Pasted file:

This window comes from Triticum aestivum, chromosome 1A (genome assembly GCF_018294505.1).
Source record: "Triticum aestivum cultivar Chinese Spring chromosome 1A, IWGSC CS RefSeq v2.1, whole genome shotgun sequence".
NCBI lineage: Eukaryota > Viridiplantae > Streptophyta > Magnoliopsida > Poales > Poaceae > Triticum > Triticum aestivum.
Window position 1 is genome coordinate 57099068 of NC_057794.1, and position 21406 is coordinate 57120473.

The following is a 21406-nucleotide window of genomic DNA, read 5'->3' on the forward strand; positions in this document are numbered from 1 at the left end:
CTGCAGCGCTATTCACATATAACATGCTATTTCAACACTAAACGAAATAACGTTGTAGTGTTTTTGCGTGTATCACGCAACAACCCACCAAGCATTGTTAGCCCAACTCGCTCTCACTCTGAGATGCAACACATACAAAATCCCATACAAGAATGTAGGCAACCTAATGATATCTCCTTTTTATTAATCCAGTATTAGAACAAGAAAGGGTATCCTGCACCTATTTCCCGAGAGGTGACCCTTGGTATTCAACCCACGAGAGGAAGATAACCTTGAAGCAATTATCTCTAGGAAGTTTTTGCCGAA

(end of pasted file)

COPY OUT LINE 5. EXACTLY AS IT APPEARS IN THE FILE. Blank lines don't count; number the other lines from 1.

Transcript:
The following is a 21406-nucleotide window of genomic DNA, read 5'->3' on the forward strand; positions in this document are numbered from 1 at the left end: